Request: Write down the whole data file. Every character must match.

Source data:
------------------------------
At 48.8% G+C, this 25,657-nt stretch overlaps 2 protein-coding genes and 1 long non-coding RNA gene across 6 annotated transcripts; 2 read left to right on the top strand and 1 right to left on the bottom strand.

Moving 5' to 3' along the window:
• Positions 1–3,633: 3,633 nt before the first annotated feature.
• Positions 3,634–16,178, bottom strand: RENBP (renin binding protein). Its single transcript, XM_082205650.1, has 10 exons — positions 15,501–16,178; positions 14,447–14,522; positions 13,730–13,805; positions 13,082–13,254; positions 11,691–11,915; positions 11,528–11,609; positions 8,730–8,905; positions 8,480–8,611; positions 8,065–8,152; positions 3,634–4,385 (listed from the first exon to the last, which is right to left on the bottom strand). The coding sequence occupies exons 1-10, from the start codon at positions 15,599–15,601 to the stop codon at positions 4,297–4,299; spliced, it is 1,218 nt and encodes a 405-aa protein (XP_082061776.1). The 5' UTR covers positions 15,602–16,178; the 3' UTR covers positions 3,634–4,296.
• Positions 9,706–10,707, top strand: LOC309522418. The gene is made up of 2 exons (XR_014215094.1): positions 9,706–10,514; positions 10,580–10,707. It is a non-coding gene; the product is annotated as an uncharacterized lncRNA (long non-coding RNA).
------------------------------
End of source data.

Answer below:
At 48.8% G+C, this 25,657-nt stretch overlaps 2 protein-coding genes and 1 long non-coding RNA gene across 6 annotated transcripts; 2 read left to right on the top strand and 1 right to left on the bottom strand.

Moving 5' to 3' along the window:
• Positions 1–3,633: 3,633 nt before the first annotated feature.
• Positions 3,634–16,178, bottom strand: RENBP (renin binding protein). Its single transcript, XM_082205650.1, has 10 exons — positions 15,501–16,178; positions 14,447–14,522; positions 13,730–13,805; positions 13,082–13,254; positions 11,691–11,915; positions 11,528–11,609; positions 8,730–8,905; positions 8,480–8,611; positions 8,065–8,152; positions 3,634–4,385 (listed from the first exon to the last, which is right to left on the bottom strand). The coding sequence occupies exons 1-10, from the start codon at positions 15,599–15,601 to the stop codon at positions 4,297–4,299; spliced, it is 1,218 nt and encodes a 405-aa protein (XP_082061776.1). The 5' UTR covers positions 15,602–16,178; the 3' UTR covers positions 3,634–4,296.
• Positions 9,706–10,707, top strand: LOC309522418. The gene is made up of 2 exons (XR_014215094.1): positions 9,706–10,514; positions 10,580–10,707. It is a non-coding gene; the product is annotated as an uncharacterized lncRNA (long non-coding RNA).